One month ago, Beto O’Rourke came to Columbia’s campus to speak to a select group of students who had won the chance to see him by lottery. I counted myself as one of the lucky few who got to see O’Rourke, and even posted my picture with him on Instagram. I came away impressed by O’Rourke’s cogency, his willingness to answer questions from students, and his ability to speak extemporaneously. He seemed genuine, passionate, and above all else, extremely charismatic.
Like other liberals on this campus, I was captivated by O’Rourke’s Texas Senate campaign against Ted Cruz. It didn’t hurt that articles like this from Spectator fueled excitement that a Columbia alum was in perhaps the most highly publicized race of the 2018 midterms. In a journalism class I took last semester, it seemed O’Rourke was brought up every session because students were incredibly excited to talk about him.
Although O’Rourke lost, it’s clear many of his fans do not hold his failed Senate race against him; in the first 24 hours after his announcement to campaign for U.S. president, O’Rourke raised a record $6.1 million, higher than any other Democratic hopeful to date. Yet, I must admit, after the initial excitement of his announcement, I am left a bit bewildered by O’Rourke.
A quick glance at his website reveals absolutely nothing about his policy positions. There isn’t even an introduction to O’Rourke or any explanation for why he wants to run for president. But hey, at least you can buy some pretty swanky T-shirts! I am definitely not the first person to accuse O’Rourke of being “slippery” on policy positions, but it really struck me as odd to find that O’Rourke’s own website completely validates such criticisms. To exemplify O’Rourke’s inconsistencies, one may point out that after purporting that a single-payer Medicare-for-all program is the best infrastructural model for healthcare during his Senate campaign, he has recently backtracked, saying he’s “not sure” if single-payer is the fastest way to get to universal health care coverage, and that he’s open to hearing others’ ideas.
I understand that it is quite early in the election cycle and the first Democratic debate is still three months away. But still, shouldn’t a candidate’s stated vision for America be a prerequisite to an announcement for the candidacy of the highest office in the country? On an issue as central as healthcare, shouldn’t one have an opinion on the best way to improve our broken system, and not just be looking for suggestions? Candidates should offer solutions to our toughest problems, not be vague on the most important issues.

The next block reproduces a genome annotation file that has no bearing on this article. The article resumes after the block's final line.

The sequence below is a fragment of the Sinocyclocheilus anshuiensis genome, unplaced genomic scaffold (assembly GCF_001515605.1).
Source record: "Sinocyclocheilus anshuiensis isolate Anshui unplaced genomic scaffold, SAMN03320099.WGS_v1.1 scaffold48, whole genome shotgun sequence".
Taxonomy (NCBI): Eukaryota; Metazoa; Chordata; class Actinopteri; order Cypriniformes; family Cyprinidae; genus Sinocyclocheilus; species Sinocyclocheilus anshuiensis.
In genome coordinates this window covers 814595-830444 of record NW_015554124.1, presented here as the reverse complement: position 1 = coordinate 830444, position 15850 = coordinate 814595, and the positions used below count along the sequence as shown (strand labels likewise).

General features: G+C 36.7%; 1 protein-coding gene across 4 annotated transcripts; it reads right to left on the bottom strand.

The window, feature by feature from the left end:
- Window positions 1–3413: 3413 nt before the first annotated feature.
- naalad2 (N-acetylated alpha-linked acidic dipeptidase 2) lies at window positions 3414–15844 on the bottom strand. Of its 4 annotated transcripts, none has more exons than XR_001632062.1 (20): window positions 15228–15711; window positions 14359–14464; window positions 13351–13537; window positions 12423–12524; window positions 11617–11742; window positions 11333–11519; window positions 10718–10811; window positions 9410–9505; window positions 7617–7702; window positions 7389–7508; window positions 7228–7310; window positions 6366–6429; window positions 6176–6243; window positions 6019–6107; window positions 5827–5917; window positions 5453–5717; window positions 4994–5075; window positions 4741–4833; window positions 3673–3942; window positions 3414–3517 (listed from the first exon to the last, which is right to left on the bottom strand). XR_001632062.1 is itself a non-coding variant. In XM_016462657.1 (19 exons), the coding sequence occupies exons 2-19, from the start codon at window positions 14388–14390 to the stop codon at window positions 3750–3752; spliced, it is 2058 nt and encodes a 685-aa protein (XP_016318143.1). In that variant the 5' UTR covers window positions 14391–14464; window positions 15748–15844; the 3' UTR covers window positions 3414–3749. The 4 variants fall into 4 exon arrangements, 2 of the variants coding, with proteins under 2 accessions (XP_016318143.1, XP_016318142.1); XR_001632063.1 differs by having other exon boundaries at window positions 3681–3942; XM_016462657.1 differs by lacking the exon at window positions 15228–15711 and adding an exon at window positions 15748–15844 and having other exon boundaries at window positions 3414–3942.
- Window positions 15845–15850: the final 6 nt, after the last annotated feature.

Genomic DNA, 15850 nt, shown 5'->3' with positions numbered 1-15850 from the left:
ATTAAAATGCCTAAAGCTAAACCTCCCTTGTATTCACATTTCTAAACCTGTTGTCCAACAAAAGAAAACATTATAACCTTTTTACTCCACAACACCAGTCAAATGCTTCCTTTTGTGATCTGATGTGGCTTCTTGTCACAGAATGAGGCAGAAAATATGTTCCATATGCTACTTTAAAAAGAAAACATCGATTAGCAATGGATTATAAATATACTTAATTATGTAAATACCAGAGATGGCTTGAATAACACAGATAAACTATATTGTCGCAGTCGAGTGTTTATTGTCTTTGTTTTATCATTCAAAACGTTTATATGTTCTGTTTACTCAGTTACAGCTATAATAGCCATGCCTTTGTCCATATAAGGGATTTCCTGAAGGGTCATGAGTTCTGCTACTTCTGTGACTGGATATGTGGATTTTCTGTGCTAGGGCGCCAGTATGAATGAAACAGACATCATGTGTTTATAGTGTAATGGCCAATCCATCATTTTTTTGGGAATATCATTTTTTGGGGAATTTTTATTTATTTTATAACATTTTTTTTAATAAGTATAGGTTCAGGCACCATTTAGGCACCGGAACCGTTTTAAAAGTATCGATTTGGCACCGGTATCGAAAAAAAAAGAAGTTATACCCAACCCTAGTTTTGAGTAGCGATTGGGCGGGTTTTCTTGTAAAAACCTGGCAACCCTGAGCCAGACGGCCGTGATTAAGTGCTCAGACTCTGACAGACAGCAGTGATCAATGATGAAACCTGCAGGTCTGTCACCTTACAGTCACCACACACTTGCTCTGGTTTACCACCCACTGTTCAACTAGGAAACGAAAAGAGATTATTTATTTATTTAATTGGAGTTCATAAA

Articles like this New York Times profile romanticize the way O’Rourke spent his time in New York as a sort of bohemian drifter, and at this point, we’ve all heard the stories about his time on the crew team or that he played bass in a punk band around campus. I guess the question I’m trying to ask here is: Do any of these details really matter all that much?
Compare O’Rourke to someone like longshot candidate Andrew Yang who’s running a self-proclaimed “Campaign of Ideas.” Most Americans probably aren’t even aware of Yang’s candidacy, and of those who have heard of him, he’s most likely known only as the “Universal Basic Income (UBI) Candidate.” UBI, Yang’s most central and famous proposal, would see every American over the age of 18 get $1,000 per month to be spent, no questions asked. You can read the nearly 4,000 words Yang has written on the topic on his website to evaluate the position yourself, but a further look at his policy position page is shockingly detailed.
The point of this op-ed is not to say that Yang is better than O’Rourke, or any other candidate for that matter, but it is worth pointing out the contrast between these two. After evaluating Yang, you come away knowing in precise detail how he’d like to run the country. However, as somebody who wants to like O’Rourke, because of his charisma and ties to this specific university, I honestly cannot say the same is true for him.
While I understand the buzz surrounding O’Rourke, when it comes to something as important as the presidency, we should be evaluating candidates for the right reasons, examining their ideas of governance and their policy positions, not their alma mater.
The author is a Columbia College sophomore double majoring in history and American studies. You can hear his jazz radio show on WKCR.org on Tuesday afternoons where you may also call in to discuss this op-ed, or otherwise reach him at firstname.lastname@example.org.
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